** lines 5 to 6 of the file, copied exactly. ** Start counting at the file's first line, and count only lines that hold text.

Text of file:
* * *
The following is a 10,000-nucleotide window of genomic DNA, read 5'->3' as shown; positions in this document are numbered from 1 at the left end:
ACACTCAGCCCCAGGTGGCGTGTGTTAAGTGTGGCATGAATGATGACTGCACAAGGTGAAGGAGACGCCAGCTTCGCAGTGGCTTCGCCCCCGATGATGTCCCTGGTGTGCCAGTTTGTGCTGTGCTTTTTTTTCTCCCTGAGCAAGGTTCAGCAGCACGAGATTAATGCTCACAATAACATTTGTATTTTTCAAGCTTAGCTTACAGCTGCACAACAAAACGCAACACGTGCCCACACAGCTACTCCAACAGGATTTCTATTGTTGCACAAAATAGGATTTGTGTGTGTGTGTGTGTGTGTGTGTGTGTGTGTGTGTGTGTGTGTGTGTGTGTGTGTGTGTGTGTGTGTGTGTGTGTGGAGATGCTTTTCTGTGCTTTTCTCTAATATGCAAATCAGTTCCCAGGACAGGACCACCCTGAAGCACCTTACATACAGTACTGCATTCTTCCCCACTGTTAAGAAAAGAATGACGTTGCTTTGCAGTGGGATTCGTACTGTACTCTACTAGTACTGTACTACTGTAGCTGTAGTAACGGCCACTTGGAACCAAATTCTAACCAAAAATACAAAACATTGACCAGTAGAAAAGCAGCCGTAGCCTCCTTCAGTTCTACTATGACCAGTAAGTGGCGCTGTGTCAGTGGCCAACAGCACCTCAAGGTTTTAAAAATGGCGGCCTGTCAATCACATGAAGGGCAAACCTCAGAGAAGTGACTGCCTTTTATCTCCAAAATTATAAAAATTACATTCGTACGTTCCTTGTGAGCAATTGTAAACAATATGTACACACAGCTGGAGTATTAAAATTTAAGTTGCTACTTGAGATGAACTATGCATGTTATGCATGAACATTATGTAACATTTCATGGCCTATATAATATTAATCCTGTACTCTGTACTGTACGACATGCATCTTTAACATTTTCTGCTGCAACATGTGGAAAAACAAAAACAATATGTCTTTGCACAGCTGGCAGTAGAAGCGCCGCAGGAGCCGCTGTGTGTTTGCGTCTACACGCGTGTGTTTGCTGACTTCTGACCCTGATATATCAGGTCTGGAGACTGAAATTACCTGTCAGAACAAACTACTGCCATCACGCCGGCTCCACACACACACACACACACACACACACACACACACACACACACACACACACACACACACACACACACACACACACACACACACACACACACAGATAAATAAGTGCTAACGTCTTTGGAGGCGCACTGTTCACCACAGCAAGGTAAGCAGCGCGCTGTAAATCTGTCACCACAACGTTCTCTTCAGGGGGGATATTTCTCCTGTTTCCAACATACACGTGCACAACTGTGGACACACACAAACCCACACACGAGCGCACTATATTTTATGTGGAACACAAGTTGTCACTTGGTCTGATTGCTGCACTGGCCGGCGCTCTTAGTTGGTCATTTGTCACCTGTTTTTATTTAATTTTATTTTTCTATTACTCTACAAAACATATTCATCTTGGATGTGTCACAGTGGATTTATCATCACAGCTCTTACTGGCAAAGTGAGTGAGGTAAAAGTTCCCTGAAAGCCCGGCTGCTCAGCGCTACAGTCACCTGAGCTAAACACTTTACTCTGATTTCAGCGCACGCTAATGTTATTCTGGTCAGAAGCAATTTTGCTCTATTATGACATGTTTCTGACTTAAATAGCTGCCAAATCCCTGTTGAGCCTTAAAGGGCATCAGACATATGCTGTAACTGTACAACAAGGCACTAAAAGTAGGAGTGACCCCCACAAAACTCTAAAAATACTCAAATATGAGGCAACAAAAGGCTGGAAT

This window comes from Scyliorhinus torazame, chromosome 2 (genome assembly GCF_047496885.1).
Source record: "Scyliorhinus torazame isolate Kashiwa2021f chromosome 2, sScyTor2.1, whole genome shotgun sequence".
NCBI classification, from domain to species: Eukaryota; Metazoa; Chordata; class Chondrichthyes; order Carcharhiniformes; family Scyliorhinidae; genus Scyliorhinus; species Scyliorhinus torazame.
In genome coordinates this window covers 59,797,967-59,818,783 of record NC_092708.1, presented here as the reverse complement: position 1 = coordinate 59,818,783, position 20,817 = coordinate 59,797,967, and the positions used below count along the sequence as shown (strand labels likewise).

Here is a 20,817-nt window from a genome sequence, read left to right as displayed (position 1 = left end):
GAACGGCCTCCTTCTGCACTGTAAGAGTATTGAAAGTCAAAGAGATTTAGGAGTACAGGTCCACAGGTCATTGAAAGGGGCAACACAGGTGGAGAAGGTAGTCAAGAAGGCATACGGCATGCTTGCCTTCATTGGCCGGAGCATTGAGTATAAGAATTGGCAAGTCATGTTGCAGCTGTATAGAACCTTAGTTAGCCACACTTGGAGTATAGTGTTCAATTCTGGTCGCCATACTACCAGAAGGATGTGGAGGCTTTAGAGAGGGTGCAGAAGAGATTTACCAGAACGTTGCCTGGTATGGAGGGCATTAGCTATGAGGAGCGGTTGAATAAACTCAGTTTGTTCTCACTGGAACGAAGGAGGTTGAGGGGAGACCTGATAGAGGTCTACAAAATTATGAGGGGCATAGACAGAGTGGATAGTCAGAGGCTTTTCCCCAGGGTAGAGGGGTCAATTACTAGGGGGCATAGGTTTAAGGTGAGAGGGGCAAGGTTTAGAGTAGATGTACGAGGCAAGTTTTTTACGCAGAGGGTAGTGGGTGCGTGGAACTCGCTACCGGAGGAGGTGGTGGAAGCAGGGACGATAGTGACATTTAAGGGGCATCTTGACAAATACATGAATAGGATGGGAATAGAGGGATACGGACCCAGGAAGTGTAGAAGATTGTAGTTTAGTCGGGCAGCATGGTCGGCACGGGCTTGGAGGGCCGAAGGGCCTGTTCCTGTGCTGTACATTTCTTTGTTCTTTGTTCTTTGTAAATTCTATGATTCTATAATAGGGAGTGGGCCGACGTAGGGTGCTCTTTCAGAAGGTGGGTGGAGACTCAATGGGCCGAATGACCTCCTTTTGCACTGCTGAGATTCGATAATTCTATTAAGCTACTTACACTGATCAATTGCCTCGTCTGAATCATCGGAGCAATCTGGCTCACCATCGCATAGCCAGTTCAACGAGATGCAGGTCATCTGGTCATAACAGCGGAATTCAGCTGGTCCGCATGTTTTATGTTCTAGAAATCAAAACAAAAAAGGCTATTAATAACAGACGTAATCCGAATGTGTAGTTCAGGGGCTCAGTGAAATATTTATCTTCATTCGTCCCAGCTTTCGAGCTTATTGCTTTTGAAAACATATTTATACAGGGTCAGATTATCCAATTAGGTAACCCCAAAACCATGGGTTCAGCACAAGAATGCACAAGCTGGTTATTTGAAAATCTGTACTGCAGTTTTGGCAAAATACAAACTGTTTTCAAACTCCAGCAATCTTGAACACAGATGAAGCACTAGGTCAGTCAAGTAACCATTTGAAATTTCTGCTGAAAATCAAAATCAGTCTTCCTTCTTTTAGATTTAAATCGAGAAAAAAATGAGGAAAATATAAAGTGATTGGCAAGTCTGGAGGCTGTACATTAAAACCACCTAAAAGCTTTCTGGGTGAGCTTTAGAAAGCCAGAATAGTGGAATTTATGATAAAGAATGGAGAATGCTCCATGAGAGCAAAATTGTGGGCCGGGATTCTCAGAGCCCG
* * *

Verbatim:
NCBI classification, from domain to species: Eukaryota; Metazoa; Chordata; class Chondrichthyes; order Carcharhiniformes; family Scyliorhinidae; genus Scyliorhinus; species Scyliorhinus torazame.
In genome coordinates this window covers 59,797,967-59,818,783 of record NC_092708.1, presented here as the reverse complement: position 1 = coordinate 59,818,783, position 20,817 = coordinate 59,797,967, and the positions used below count along the sequence as shown (strand labels likewise).